How to Convert Drawings to CAD
By Ryan Crooks
Computer-aided design (CAD) is a modern method of drafting. It has many advantages over traditional drawing methods, including fast editing, easy transfer and nearly universal adoption across the construction industry. However, hand drawings are still used and are an excellent form of representation. These drawings often need to be converted to CAD. Although this process takes some time and thought, most people with an understanding of scale should not have any trouble with the conversion.
Scan the drawing using a handheld or desktop scanner. Ensure the complete drawing is scanned and save it as a JPG or BMP file. You can import other file formats for many CAD programs. However, the JPG or BMP formats can be imported in nearly all applications.
Open your CAD application and start a new drawing. Click "Import" under the "File" menu and select your scanned drawing image. Place the image in the CAD drawing, but do not adjust the scale yet. A simple 1 to 1 scale ratio is fine.
Select the "Measure" tool to measure an element on the image in the CAD drawing in which you know the true dimensions. For example, a wall may measure 3/4 inch on the scanned drawing, but the wall is actually 8 feet. Record these numbers on a sheet of paper.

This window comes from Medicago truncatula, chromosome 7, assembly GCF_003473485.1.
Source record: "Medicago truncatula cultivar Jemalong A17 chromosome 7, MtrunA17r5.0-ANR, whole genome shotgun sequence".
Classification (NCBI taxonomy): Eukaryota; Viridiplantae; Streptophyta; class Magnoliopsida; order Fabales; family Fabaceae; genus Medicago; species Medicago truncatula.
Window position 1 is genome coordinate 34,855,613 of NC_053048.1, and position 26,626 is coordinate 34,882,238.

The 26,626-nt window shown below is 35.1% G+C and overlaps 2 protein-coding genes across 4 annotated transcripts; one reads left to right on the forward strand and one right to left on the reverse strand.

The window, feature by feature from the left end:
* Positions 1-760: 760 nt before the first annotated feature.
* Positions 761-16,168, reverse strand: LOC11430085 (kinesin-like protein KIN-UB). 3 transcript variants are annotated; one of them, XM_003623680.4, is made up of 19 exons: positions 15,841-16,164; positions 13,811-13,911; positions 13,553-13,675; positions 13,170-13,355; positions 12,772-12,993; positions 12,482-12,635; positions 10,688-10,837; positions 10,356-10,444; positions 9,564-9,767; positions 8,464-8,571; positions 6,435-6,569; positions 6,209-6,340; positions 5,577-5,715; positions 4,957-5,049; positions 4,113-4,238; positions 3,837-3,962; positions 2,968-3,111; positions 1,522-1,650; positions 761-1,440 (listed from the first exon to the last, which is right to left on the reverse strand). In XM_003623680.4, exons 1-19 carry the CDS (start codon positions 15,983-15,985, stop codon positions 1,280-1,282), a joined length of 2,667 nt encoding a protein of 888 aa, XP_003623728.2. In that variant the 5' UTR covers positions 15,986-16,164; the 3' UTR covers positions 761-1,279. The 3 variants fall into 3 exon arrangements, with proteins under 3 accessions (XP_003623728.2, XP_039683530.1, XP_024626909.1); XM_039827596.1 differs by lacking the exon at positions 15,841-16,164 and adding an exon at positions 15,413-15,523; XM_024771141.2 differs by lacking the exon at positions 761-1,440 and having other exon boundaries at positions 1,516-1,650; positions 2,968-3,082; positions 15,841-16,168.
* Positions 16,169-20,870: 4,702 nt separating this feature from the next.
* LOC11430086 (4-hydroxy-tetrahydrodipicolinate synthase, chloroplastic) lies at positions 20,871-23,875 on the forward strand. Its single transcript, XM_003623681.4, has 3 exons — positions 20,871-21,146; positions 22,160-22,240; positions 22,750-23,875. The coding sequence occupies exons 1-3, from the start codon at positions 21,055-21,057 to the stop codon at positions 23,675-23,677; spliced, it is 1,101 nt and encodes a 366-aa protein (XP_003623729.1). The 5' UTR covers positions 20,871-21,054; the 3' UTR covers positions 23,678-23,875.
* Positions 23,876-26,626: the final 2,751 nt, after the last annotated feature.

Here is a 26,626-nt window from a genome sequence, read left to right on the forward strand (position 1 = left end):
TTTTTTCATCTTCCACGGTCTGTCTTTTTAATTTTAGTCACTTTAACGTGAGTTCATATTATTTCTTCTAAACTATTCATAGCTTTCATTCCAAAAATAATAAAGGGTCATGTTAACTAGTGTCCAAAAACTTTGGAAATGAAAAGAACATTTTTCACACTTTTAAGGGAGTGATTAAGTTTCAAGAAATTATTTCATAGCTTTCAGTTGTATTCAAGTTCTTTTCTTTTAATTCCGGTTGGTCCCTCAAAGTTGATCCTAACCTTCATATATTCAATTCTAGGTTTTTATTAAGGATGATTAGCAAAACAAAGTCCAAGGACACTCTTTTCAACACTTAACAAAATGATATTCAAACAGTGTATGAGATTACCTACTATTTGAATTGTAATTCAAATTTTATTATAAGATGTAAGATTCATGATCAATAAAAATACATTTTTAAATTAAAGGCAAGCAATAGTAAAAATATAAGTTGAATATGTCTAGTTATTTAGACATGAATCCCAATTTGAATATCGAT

Calculate the amount to scale the scanned drawing by dividing the true distance by the measured distance. But remember to use the same units in the divisor and dividend. In the example, the true length is 8 feet, which is 96 inches; 96 inches divided by 3/4 inch equals 128. This is the scale factor. Also, 128 can be converted to a percentage by moving the decimal two places to the right for those programs requiring a percentage to scale---12,800 percent. Make sure you use the correct version for scaling.
Select your scanned image and click "Scale." The CAD program will prompt you to enter either the scale factor or percentage. Enter the appropriate number and press "Enter." The drawing is now drawn to its true scale in the CAD program.
Trace the scanned drawing using CAD tools, such as "Line," "Arc," and "Rectangle." Also, you may want to use other tools, such as "Offset" to produce an accurate drawing. CAD is more precise than hand drawing and errors will become apparent when the drawing is scaled in Step 5.
- "Architectural Graphic Standards, Eleventh Edition"; Charles Ramsey; 2007
- Some programs provide tools that trace a scanned drawing. Although this is a good tool for quick sketches of the scanned drawing, tracing the drawing in CAD is much more precise, without noise and inconsistencies created by the computer's conversion of the image.
Ryan Crooks is a licensed architect with 15 years experience in residential, institutional, healthcare and commercial design. Crooks is also an instructor, teaching architecture to high school and college students. He has written hundreds of articles for various websites.